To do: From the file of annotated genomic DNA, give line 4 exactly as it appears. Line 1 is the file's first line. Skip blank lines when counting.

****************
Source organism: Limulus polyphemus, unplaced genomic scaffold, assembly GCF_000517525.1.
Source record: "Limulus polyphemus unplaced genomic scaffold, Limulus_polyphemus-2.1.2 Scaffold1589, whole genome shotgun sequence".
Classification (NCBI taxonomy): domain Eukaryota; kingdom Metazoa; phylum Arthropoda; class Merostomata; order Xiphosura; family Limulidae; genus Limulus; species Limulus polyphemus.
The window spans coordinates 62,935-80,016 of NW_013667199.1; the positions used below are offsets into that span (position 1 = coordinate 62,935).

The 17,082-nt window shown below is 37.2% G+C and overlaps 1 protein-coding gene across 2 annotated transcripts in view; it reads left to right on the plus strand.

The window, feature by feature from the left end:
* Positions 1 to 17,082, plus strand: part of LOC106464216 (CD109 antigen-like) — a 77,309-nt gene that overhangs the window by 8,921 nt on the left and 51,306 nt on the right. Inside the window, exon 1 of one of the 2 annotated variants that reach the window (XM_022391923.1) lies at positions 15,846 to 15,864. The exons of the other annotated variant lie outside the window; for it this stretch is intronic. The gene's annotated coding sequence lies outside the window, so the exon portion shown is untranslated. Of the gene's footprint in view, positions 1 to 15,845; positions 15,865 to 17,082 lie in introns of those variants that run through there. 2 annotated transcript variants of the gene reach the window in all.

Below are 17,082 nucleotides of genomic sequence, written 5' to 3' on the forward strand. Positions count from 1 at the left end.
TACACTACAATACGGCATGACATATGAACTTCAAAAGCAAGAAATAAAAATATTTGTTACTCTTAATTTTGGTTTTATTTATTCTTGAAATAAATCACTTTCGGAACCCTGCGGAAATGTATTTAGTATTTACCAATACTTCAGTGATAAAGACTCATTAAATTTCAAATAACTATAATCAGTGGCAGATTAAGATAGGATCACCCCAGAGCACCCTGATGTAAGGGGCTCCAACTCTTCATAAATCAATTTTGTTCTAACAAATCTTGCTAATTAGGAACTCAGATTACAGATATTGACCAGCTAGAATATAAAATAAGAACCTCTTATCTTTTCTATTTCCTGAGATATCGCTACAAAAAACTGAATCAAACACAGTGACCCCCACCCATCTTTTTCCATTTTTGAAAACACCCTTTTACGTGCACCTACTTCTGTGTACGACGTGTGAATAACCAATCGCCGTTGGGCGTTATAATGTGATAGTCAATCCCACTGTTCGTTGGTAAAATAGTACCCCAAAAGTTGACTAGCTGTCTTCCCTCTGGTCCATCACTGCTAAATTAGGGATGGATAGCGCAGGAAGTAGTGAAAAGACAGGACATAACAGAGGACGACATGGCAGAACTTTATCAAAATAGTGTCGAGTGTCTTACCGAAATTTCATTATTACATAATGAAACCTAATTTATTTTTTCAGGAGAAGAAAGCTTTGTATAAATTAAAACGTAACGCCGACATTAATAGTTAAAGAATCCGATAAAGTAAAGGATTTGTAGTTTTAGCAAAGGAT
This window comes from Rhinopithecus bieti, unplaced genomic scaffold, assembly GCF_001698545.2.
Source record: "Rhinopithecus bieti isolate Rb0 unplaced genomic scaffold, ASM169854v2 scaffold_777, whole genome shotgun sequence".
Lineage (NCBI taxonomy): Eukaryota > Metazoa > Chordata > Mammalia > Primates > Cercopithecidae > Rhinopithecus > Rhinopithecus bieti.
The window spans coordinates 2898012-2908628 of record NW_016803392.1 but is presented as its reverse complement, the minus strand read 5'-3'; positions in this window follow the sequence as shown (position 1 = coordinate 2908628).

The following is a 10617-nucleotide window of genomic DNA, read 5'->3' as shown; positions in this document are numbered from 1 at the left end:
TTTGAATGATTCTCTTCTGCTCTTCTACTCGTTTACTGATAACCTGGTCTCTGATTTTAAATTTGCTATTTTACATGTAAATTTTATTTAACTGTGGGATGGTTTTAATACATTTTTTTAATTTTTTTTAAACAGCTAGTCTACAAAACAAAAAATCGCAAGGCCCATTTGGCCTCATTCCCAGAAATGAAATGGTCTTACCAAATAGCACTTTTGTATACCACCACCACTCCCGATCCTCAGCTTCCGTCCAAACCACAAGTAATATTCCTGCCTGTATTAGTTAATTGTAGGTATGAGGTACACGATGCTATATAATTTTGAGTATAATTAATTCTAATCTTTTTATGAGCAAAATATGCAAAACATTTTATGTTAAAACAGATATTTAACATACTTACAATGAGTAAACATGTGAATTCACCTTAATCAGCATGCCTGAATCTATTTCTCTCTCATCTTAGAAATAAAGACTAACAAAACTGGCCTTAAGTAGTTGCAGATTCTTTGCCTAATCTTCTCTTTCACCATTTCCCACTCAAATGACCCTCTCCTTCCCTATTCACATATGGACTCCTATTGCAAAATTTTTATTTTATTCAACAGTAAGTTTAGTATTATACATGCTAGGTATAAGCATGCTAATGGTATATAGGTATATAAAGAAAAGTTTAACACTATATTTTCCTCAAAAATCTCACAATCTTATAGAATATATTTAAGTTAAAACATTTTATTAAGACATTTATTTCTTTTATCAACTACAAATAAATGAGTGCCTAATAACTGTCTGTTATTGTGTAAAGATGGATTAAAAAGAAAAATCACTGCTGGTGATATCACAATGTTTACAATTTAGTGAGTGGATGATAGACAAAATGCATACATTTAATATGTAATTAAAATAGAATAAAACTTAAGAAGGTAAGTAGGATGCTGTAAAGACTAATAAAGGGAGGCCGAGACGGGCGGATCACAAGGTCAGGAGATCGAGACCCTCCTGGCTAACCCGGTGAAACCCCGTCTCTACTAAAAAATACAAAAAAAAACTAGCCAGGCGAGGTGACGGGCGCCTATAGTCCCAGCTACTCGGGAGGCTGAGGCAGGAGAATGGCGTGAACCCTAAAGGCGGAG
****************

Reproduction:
The window spans coordinates 62,935-80,016 of NW_013667199.1; the positions used below are offsets into that span (position 1 = coordinate 62,935).